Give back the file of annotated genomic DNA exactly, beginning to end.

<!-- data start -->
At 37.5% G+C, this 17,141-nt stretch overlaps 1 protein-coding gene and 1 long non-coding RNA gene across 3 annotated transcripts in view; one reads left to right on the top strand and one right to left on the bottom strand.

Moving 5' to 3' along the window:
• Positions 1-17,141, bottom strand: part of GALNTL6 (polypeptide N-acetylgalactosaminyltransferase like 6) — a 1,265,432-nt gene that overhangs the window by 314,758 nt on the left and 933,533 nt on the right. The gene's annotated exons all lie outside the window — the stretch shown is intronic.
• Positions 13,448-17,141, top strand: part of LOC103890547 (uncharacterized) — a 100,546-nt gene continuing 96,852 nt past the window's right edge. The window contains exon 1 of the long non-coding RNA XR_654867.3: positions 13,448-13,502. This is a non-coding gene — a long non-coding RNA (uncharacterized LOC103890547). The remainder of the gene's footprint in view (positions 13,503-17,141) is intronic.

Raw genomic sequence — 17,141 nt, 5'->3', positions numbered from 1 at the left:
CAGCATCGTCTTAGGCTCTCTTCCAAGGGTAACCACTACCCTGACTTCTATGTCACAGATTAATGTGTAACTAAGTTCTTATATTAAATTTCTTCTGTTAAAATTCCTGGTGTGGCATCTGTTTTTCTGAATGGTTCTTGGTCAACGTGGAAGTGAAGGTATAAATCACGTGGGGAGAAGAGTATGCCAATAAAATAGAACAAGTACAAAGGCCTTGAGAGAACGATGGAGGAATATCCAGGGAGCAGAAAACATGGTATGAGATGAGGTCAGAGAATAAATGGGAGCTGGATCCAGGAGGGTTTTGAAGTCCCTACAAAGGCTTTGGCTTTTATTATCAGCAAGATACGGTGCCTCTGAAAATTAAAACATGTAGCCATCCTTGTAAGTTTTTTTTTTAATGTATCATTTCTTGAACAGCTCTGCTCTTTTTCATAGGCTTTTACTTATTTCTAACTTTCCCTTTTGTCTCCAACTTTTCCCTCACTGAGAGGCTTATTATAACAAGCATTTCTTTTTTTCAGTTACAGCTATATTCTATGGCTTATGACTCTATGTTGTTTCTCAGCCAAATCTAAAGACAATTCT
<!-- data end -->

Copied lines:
At 37.5% G+C, this 17,141-nt stretch overlaps 1 protein-coding gene and 1 long non-coding RNA gene across 3 annotated transcripts in view; one reads left to right on the top strand and one right to left on the bottom strand.

Moving 5' to 3' along the window:
• Positions 1-17,141, bottom strand: part of GALNTL6 (polypeptide N-acetylgalactosaminyltransferase like 6) — a 1,265,432-nt gene that overhangs the window by 314,758 nt on the left and 933,533 nt on the right. The gene's annotated exons all lie outside the window — the stretch shown is intronic.
• Positions 13,448-17,141, top strand: part of LOC103890547 (uncharacterized) — a 100,546-nt gene continuing 96,852 nt past the window's right edge. The window contains exon 1 of the long non-coding RNA XR_654867.3: positions 13,448-13,502. This is a non-coding gene — a long non-coding RNA (uncharacterized LOC103890547). The remainder of the gene's footprint in view (positions 13,503-17,141) is intronic.

Raw genomic sequence — 17,141 nt, 5'->3', positions numbered from 1 at the left:
CAGCATCGTCTTAGGCTCTCTTCCAAGGGTAACCACTACCCTGACTTCTATGTCACAGATTAATGTGTAACTAAGTTCTTATATTAAATTTCTTCTGTTAAAATTCCTGGTGTGGCATCTGTTTTTCTGAATGGTTCTTGGTCAACGTGGAAGTGAAGGTATAAATCACGTGGGGAGAAGAGTATGCCAATAAAATAGAACAAGTACAAAGGCCTTGAGAGAACGATGGAGGAATATCCAGGGAGCAGAAAACATGGTATGAGATGAGGTCAGAGAATAAATGGGAGCTGGATCCAGGAGGGTTTTGAAGTCCCTACAAAGGCTTTGGCTTTTATTATCAGCAAGATACGGTGCCTCTGAAAATTAAAACATGTAGCCATCCTTGTAAGTTTTTTTTTTAATGTATCATTTCTTGAACAGCTCTGCTCTTTTTCATAGGCTTTTACTTATTTCTAACTTTCCCTTTTGTCTCCAACTTTTCCCTCACTGAGAGGCTTATTATAACAAGCATTTCTTTTTTTCAGTTACAGCTATATTCTATGGCTTATGACTCTATGTTGTTTCTCAGCCAAATCTAAAGACAATTCT